marathon day. Despite the fact that things didn’t go how I wanted, it was still a great experience. There’s something so magical about the whole marathon experience that I can’t fathom the idea of not doing another. I’m also very excited to see how yours goes – you’ve been throwing down some great times lately and I hope you smash your 4:15 goal time! – Pete

  6. luckychan says:

    I too do that, every morning before the race starts I go to porta-potties, and lessen my fluid intake. But, running is so tiring so I can’t help but drink water and then go inside a porta-potty, that’s one factor to slow you. But I’m glad that you prevented stopping from time to time for porta-potties.

  7. Pete, I struggle to work the time in too (we have three little kids in the house) but managed to do 55 mile or so weeks this time around by putting two longer runs in midweek (9-10 miles with tempo work, and 10-14 miles at medium long run pace) – at night after the kids hit the hay. Was odd at first, but I eventually really came to look forward to those long, headlamp illuminated jaunts. And add it to your weekend long run and a couple of shorter ones and you’ve got 50+ miles in 5 runs a week. I found the additional long runs really seemed to help my stamina, and my perception of what a long run was!

    But then again, my marathon’s not until tomorrow, so I’ll have to let you know whether it really *worked* or not sometime after I get my post race beer and cheeseburger!

    BTW – I live near St. A’s, have dozens of routes around here – we should try and catch a run sometime. Didn’t realize you worked there.

    • Pete Larson says:

      Ernesto – With your BQ at Lowell today, it sure sounds like things worked out for you! All the more impressive considering the weather -
      congratulations! I ran at night yesterday for the first time in years, and
      could easily see myself doing it more often. Watching the snow flurries
      come down in the headlamp beam was really nice, and the whole experience was relaxing in a strange sort of way. I teach Biology at St. A’s – now in my seventh year, and run around there regularly during the school year. One problem with being a hilltop campus is there’s no way to go without having to do a significant hill on the way back! Are you running in Manchester on Nov. 1? If so, we should try to meet up. A few others on Twitter/Dailymile have suggested this, and we’re going to try to set a spot to meet sometime before the race.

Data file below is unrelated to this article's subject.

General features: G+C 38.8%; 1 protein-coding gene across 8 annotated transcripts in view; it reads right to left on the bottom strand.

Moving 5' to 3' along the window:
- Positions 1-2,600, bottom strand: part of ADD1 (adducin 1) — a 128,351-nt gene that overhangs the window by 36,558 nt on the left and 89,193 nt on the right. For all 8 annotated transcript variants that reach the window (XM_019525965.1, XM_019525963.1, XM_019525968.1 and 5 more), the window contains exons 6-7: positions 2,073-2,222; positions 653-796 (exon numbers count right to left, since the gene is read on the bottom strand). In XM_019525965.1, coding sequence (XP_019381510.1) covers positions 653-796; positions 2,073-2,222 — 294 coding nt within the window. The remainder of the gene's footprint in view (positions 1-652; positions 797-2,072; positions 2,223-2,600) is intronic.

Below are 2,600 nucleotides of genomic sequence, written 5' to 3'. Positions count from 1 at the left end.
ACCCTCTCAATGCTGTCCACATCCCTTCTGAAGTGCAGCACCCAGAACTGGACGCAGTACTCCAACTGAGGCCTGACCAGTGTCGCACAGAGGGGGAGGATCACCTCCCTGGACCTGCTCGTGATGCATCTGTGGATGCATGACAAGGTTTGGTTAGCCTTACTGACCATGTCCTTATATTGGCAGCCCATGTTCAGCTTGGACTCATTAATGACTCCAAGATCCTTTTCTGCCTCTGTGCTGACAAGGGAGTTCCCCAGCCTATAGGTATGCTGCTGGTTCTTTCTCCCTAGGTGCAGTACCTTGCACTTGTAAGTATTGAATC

Pete

      • I’m not running Manchester – but my wife is running the half. I’ll have kid duty ahead of the race, and am bringing them down to watch her finish, so I won’t be able to meet up, but my house is on the marathon course, near the end, so I hope to be out there cheering you all on! I’ll be the one blasting U2 as folks go by.

  8. Nice blog Peter, has made for some very interesting reading, have enjoyed it. I’m 35 year old half-decent runner, with a marathon PB 2:55.
    I started running about 4 years ago and my first half marathon was 1:30:10. I then went on to run my first marathon and clocked 3:29:05 which i was overjoyed at, in running a sub 3:30 for a first attempt. Since then I ran a few marathons and could never seem to better 3:30-3:20. I trained hard, clocked the miles, nice and long on weekends, went to the gym, did yoga, love runnning trails (still my preference) and found a love for ultra trail marathons. I enjoy the just having to complete them as that for me is a test enough without too much focus on the time. then one day I bought a bike and cycled to and from work (26km’s ) most days. Not only did i get there quicker than public transport, but it is a lovely ride with a few hills to keep me honest. this was a massive boost to overall fitness. I then decided to set my sights on a focused training effort for the marathon and for the first time ever started trying to recruit the fast twitch muscles in my legs and did speed work at the local track and tempo/fartlek runs. I cannot emphasize the wonders this does for endurance. There is a definite pattern in your marathons of losing the pace around mile 15. Track work will help loads. Steve’s advice of adding a second run in the day, where you run on ‘used legs’ will also add a lot of endurance. My only other worry for you is that you are doing too much. Finishing a marathon which has physically pushed you past your capabilities, due to hitting the wall, and then picking yourself up for another one a mere month later will not help you get to the BQ time you so desire. Your attitude is excellent and sheer willpower is that of a champion. Mix that with sensible training and you’ll smash 3:15. the greatest of luck to you for Manchester. i hope you get there buddy. If not you will undoubtedly bounce back, because that is in your character, but i’d say, relax for a couple of months – stay fit and healthy and then pick up a ten week intermediate to advanced marathon training plan, incorporating tempo, speed and hill work. maybe cycle more and do a split day or two and it’s all yours. GOOD LUCK!!!! Just to add – there’s a lot of people in the running community who feel walk breaks to be overall detrimental. Psychologically you can fall out of ‘the zone’ and find it hard to get revved up again. I always walk a fast pace through the drinks stops as i would rather make sure i’m getting it in me rather than all over my face -especially the sticky sports drinks. this gives you 15 seconds for some big breaths and a drink and in the long run, excuse the pun won’t affect your time at this level hardly at all.